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Having a bullet dug out of a character's flesh or bone is almost as dramatic as the shooting itself. Even better, it requires only simple tools, little expertise, and is intensely painful (thus allowing the bullet recipient to demonstrate his or her heroic pain tolerance). It is easy to see why any series which involves gun play eventually includes a sequence in which a professional or amateur field medic applies a little bullet withdrawal to his or her comrade-in-arms.

Unfortunately, this is a medical fail, as the very last thing you would want to do to help a shooting victim would be to pull the bullet out. Bullets are, once they stop moving, largely harmless, and trauma surgeons frequently leave them in place whilst repairing the damage inflicted by their ingress. Removing a bullet may harm the patient in several ways, but chiefly in that the bullet may be pressed against a damaged blood vessel, and removing it may cause severe bleeding.

Depending on the time period, however, this can be a Justified Trope - historically, a musket ball would have been extracted as part of recovering any part of the wearer's clothing that it had tracked in with it - bits of cloth in wounds were a good source of infection, and because musket balls travel far slower and have less penetrating power, bits of clothing could often be dragged into the wound.

In more futuristic scenarios, the bullet might be laced with harmful substances, made of radioactive material, set to detonate inside the target, or be such an Abnormal Ammo to be more threatening than the blood loss from subsequent removal.

See also Annoying Arrows when this trope is applied to other types of projectiles.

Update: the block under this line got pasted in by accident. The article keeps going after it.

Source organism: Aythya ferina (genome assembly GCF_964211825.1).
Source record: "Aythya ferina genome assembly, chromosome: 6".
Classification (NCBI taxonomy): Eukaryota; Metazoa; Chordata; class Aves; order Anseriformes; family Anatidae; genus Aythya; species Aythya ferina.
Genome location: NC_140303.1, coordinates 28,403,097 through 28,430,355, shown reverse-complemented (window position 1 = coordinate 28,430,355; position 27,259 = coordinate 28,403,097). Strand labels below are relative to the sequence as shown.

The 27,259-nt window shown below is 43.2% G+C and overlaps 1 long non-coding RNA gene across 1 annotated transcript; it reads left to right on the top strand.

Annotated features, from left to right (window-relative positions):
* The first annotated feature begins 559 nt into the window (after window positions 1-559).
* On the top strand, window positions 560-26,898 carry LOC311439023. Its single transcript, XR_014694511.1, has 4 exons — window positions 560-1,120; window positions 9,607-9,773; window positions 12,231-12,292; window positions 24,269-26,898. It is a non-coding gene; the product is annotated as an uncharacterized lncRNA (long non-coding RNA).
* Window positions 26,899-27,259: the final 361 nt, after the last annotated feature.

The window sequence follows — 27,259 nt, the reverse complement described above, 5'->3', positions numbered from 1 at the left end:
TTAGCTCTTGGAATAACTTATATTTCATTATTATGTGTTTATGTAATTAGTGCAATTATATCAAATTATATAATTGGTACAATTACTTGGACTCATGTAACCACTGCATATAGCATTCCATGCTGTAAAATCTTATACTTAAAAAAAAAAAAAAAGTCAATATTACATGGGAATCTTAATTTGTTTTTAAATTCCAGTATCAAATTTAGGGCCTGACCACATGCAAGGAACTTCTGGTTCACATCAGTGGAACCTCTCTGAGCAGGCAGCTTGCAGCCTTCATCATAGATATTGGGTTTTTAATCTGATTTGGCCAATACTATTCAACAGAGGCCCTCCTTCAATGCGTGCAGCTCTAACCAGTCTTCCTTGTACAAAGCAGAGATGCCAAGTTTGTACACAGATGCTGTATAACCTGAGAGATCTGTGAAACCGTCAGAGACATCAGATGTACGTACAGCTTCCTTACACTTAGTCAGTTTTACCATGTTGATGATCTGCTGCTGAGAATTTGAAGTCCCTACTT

Examples of We Have to Get the Bullet Out include:


  • In Master and Commander: The Far Side of the World, Stephen Maturin operates on himself to extract a ball round. Justified in that he is after a piece of his shirt that he fears will infect the wound. We even get to see his assistant match the extracted fragment to the hole in the shirt.
  • Averted in an unusual fashion in Iron Man. Tony Stark ends up with his heart damaged by shrapnel, and instead of having the fragments removed, which would endanger his life, he gets an electromagnetic thingamajig implanted to keep the bits from killing him.
  • In Bill Cosby's opus Leaonard Part 6, we're treated to an even more heroically pain-resistant hero: Leonard, having been shot, removes the bullets himself, his trusty manservant only standing by with surgical tools and a mirror.
  • Subverted in The Green Hornet: Britt is shot in the shoulder as Green Hornet, but obviously can't go to the hospital lest he give away his Secret Identity. So he tells Lenore to dig the bullet out with a kitchen knife (while he bites down on a spatula), but even the heat from the sterilized knife causes him to wuss out. They end up having Kato (in costume) drive up and "shoot" Britt at a public event, which lets him safely go to the hospital and makes it less likely that people will think he's the Hornet.
    • However, this means that Reid has to spend a day or so with a bullet in his shoulder and not let anyone know about it. Yikes.
  • At the beginning of The Bourne Identity the fishing boat's medic digs two bullets out of the unconscious Jason Bourne's back.
  • Inverted in The World Is Not Enough, where leaving the bullet in results in superpowers. The Dragon, Renard, was shot in the head by MI6, the bullet didn't kill him, but it is slowly drifting towards his medulla oblongata which will eventually kill him. Unfortunately for Bond, this somehow causes him to feel no pain and become stronger.


  • In The Unexpected Mrs. Pollifax by Dorothy Gilman, the titular character (a little old lady spy) and a fellow agent called Farrell are captured by the enemy. Farrell is shot in the shoulder during an attempt to throw himself off a cliff to avoid questioning, and as his condition worsens, much is made of how the bullet must be removed before it kills him. As soon as this is done (not by a doctor, in the rather unsanitary environment of a prison cell), Farrell's health begins to improve.
  • Subverted in a story told to the Orkney children in The Once and Future King, in which a king has a bullet-like projectile hit him at the base of his skull while fighting in the war. It had to stay in there, because no doctor could remove it without killing him. Unfortunately, he wasn't left much better off, seeing as any serious rise in blood pressure could still kill him from the wound. He ends up dying when he hears that Jesus Christ had been crucified and he took his sword and ran from his home in fury to save his Savior, the anger causing his heart rate to spike enough to kill him.